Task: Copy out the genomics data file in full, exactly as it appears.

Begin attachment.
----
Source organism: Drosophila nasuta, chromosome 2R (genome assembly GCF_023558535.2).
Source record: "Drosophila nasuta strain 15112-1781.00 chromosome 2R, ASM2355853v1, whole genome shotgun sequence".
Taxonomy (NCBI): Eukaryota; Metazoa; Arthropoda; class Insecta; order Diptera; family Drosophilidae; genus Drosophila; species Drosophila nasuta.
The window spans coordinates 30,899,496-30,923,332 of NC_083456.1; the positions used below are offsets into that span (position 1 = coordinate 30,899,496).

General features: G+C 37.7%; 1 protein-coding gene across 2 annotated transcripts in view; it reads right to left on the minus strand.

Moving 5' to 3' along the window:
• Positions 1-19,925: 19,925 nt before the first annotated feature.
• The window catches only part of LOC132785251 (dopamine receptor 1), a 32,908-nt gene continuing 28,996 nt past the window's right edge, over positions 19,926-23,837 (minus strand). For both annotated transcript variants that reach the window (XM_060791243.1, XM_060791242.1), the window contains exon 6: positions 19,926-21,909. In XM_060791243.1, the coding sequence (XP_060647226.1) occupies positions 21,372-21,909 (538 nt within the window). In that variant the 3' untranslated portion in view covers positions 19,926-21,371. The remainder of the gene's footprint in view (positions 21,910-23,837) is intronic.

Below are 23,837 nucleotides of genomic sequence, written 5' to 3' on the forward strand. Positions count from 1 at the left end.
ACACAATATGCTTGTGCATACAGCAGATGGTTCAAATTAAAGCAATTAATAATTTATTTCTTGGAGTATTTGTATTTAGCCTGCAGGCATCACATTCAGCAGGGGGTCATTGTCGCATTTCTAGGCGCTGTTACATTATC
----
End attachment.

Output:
Source organism: Drosophila nasuta, chromosome 2R (genome assembly GCF_023558535.2).
Source record: "Drosophila nasuta strain 15112-1781.00 chromosome 2R, ASM2355853v1, whole genome shotgun sequence".
Taxonomy (NCBI): Eukaryota; Metazoa; Arthropoda; class Insecta; order Diptera; family Drosophilidae; genus Drosophila; species Drosophila nasuta.
The window spans coordinates 30,899,496-30,923,332 of NC_083456.1; the positions used below are offsets into that span (position 1 = coordinate 30,899,496).

General features: G+C 37.7%; 1 protein-coding gene across 2 annotated transcripts in view; it reads right to left on the minus strand.

Moving 5' to 3' along the window:
• Positions 1-19,925: 19,925 nt before the first annotated feature.
• The window catches only part of LOC132785251 (dopamine receptor 1), a 32,908-nt gene continuing 28,996 nt past the window's right edge, over positions 19,926-23,837 (minus strand). For both annotated transcript variants that reach the window (XM_060791243.1, XM_060791242.1), the window contains exon 6: positions 19,926-21,909. In XM_060791243.1, the coding sequence (XP_060647226.1) occupies positions 21,372-21,909 (538 nt within the window). In that variant the 3' untranslated portion in view covers positions 19,926-21,371. The remainder of the gene's footprint in view (positions 21,910-23,837) is intronic.

Below are 23,837 nucleotides of genomic sequence, written 5' to 3' on the forward strand. Positions count from 1 at the left end.
ACACAATATGCTTGTGCATACAGCAGATGGTTCAAATTAAAGCAATTAATAATTTATTTCTTGGAGTATTTGTATTTAGCCTGCAGGCATCACATTCAGCAGGGGGTCATTGTCGCATTTCTAGGCGCTGTTACATTATC